Gonzales began its post Alta California history as a 15,000 plus acre Spanish land grant (Rancho Rincon de la Puente del Monte) given to the city’s namesake, Teodoro Gonzalez. This picturesque Monterey County town was settled and designed in the 1870’s by Gonzalez’ sons, Mariano and Alfredo.
Throughout its history, Gonzales has been home to many cultures and industries. In addition to the generations of Mexican families who had lived in Gonzales as part of Alta California, many of the city’s settlers were immigrants of Portuguese and Swiss-Italian heritage. Throughout the town’s productive and ever-changing history, these immigrant innovators were able to reinvent themselves from one generation to the next.
The agriculture economy began with the Mexican “rancheros” and cattle hide ranching for the leather tannery trade. Cows were grazed and processed for their hides upon the rolling hills of John Steinbeck’s storied Gabilan Mountains. Throughout the early 1900’s, Swiss-Italian immigrants settled on the valley floor near the Salinas River and began the dairy milk business that would become the milk and cream source of the famous “Monterey Jack” cheese. During this era, the town was known fondly as “Little Switzerland,” and became home to the Alpine label evaporated milk and cream company.
Gonzales was home to the first successful U.S. manufacturing site of canned milk, giving millions of Americans access to non-perishable milk products. Herb Myer, keeper of the Gonzalez family legacy, developed a patented raised parlor style dairy milking system that doubled dairy herd outputs. Only a few years later another innovation in breeding and feed management allowed his herd’s production to double yet again. Innovations and automations left dairy farmers victims of their own success leading to the slow decline and disappearance of almost all of the hundred or more dairy business in the Salinas Valley.
The fertile soil in Gonzales was a result of the Salinas River’s annual flooding and the rich alluvial deposits left by erosion of the Santa Lucia Mountains. Local ranchers, dairymen and farmers began to break the soil of their grazing pastures and shape linear bed rows for farming sugar beets and potatoes. As the sugar beet and potato chip industries moved on from the valley, they were replaced with the production of specialty vegetable row crops.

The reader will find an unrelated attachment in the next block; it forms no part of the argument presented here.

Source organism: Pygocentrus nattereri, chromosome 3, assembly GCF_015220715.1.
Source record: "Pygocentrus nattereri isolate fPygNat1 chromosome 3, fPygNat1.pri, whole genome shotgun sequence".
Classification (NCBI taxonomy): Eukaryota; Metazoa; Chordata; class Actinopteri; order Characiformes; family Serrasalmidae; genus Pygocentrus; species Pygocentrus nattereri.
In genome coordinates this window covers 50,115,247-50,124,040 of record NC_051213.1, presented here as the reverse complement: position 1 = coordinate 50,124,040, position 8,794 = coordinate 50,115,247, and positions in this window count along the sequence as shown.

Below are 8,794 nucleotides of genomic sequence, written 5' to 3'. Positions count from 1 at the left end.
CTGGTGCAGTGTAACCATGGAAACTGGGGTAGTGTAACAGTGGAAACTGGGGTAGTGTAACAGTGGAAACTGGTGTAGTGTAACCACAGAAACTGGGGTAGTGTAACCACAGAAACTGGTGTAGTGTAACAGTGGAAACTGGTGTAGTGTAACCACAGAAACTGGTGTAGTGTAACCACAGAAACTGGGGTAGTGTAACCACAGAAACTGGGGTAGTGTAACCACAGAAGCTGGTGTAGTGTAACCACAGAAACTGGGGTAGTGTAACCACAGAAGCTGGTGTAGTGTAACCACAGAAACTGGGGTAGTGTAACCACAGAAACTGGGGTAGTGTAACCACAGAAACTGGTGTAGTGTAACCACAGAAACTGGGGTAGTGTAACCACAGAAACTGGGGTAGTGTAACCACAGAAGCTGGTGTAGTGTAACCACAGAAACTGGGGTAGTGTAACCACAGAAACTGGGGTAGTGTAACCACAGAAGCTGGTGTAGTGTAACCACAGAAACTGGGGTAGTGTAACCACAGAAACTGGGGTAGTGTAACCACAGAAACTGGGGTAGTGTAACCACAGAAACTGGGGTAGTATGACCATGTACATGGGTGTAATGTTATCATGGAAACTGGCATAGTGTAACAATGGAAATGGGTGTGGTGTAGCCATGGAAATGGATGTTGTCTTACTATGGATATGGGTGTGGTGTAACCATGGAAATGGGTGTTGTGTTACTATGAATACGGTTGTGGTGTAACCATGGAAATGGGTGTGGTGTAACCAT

Almost year-round production of crops such as head lettuce, broccoli, and cauliflower soon had Gonzales established as the “Heart of the Salad Bowl.” Today, Gonzales is home to companies such as Gonzales Packing Company, Silva Farms, Jackpot Harvesting, D’Arrigo Brothers of California, Taylor Farms, Pure Pacific Organics, and Misionero Vegetables.
In the 1970’s, the rocky benchland soils of the Santa Lucia Highlands that were considered “marginal” for row crop production were being converted by new generations of farmers who recognized the potential for wine grape production in Gonzales’ ideal Mediterranean climate. The last forty years has seen a renaissance in artisanal winemaking and Gonzales sits firmly in the center of the Santa Lucia Highlands (SLH) wine appellation
that has been lauded for its fabulous chardonnay and pinot noir grapes and winemakers. Because of production quality and volume, wine grapes grown in Gonzales are coveted by winemakers throughout the state. Gonzales is home to a large number of well-known boutique wines and wineries such as Talbott Sleepy Hollow, Pessagno, Pisoni, Tondre, Percheron-McFarland, Manzoni, Boekenoogen, Puma Road, and Mer Soleil as well as large-scale wine producer Constellation Wines, US. The city and its residents relish Gonzales’ status as the “Wine Capital of Monterey County.”